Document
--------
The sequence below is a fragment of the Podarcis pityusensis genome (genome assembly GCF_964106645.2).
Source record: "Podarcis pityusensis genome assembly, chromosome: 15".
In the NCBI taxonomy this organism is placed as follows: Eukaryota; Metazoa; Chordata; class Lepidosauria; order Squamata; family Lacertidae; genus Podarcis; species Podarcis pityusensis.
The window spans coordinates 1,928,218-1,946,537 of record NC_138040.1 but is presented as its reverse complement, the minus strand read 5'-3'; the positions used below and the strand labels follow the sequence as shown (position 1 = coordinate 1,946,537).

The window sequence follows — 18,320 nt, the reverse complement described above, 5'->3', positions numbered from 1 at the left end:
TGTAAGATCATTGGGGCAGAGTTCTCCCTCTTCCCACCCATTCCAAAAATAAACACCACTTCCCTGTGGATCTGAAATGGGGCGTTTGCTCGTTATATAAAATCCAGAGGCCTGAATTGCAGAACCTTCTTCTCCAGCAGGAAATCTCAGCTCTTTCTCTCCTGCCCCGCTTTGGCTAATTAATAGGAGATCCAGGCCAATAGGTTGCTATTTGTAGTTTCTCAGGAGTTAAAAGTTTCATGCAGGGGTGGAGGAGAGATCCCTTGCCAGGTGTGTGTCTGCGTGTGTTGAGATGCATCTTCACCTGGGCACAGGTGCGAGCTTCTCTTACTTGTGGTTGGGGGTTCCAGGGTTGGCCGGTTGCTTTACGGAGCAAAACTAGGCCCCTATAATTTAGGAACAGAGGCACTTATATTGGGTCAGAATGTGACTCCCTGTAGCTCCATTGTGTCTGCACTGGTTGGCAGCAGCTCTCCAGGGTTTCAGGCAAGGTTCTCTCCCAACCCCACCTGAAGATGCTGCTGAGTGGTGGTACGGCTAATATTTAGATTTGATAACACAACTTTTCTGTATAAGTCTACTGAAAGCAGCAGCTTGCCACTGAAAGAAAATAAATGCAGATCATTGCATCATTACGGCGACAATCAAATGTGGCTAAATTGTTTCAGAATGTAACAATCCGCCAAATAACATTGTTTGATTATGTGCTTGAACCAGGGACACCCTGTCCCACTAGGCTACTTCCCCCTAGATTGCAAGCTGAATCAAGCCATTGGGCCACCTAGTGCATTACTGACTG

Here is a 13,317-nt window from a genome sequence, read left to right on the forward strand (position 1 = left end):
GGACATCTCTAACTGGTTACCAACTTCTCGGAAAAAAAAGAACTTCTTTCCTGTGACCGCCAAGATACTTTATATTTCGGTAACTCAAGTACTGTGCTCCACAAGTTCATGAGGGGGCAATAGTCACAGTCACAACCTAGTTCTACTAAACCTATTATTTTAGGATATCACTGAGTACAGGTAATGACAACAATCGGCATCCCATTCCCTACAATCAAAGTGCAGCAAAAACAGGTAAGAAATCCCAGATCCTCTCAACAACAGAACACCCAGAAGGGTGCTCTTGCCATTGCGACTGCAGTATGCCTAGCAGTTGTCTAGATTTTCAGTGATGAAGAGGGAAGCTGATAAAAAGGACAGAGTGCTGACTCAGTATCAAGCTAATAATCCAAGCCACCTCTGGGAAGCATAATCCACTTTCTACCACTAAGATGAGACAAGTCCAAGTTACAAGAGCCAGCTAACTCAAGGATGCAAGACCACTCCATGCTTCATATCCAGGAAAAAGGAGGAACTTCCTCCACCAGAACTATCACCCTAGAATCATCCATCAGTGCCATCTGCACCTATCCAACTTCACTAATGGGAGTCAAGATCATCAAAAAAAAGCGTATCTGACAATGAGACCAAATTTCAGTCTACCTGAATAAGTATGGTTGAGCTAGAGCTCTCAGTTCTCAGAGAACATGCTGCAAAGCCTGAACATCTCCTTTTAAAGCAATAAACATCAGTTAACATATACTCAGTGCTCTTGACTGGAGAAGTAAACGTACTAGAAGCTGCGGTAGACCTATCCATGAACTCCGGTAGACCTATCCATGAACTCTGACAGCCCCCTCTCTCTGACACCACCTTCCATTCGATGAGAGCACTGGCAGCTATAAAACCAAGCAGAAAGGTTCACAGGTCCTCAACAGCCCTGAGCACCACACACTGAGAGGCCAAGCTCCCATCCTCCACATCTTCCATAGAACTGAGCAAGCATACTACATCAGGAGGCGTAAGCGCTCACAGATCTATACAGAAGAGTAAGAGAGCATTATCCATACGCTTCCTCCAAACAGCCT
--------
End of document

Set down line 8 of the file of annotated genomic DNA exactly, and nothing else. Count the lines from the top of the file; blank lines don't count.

GGACATCTCTAACTGGTTACCAACTTCTCGGAAAAAAAAGAACTTCTTTCCTGTGACCGCCAAGATACTTTATATTTCGGTAACTCAAGTACTGTGCTCCACAAGTTCATGAGGGGGCAATAGTCACAGTCACAACCTAGTTCTACTAAACCTATTATTTTAGGATATCACTGAGTACAGGTAATGACAACAATCGGCATCCCATTCCCTACAATCAAAGTGCAGCAAAAACAGGTAAGAAATCCCAGATCCTCTCAACAACAGAACACCCAGAAGGGTGCTCTTGCCATTGCGACTGCAGTATGCCTAGCAGTTGTCTAGATTTTCAGTGATGAAGAGGGAAGCTGATAAAAAGGACAGAGTGCTGACTCAGTATCAAGCTAATAATCCAAGCCACCTCTGGGAAGCATAATCCACTTTCTACCACTAAGATGAGACAAGTCCAAGTTACAAGAGCCAGCTAACTCAAGGATGCAAGACCACTCCATGCTTCATATCCAGGAAAAAGGAGGAACTTCCTCCACCAGAACTATCACCCTAGAATCATCCATCAGTGCCATCTGCACCTATCCAACTTCACTAATGGGAGTCAAGATCATCAAAAAAAAGCGTATCTGACAATGAGACCAAATTTCAGTCTACCTGAATAAGTATGGTTGAGCTAGAGCTCTCAGTTCTCAGAGAACATGCTGCAAAGCCTGAACATCTCCTTTTAAAGCAATAAACATCAGTTAACATATACTCAGTGCTCTTGACTGGAGAAGTAAACGTACTAGAAGCTGCGGTAGACCTATCCATGAACTCCGGTAGACCTATCCATGAACTCTGACAGCCCCCTCTCTCTGACACCACCTTCCATTCGATGAGAGCACTGGCAGCTATAAAACCAAGCAGAAAGGTTCACAGGTCCTCAACAGCCCTGAGCACCACACACTGAGAGGCCAAGCTCCCATCCTCCACATCTTCCATAGAACTGAGCAAGCATACTACATCAGGAGGCGTAAGCGCTCACAGATCTATACAGAAGAGTAAGAGAGCATTATCCATACGCTTCCTCCAAACAGCCT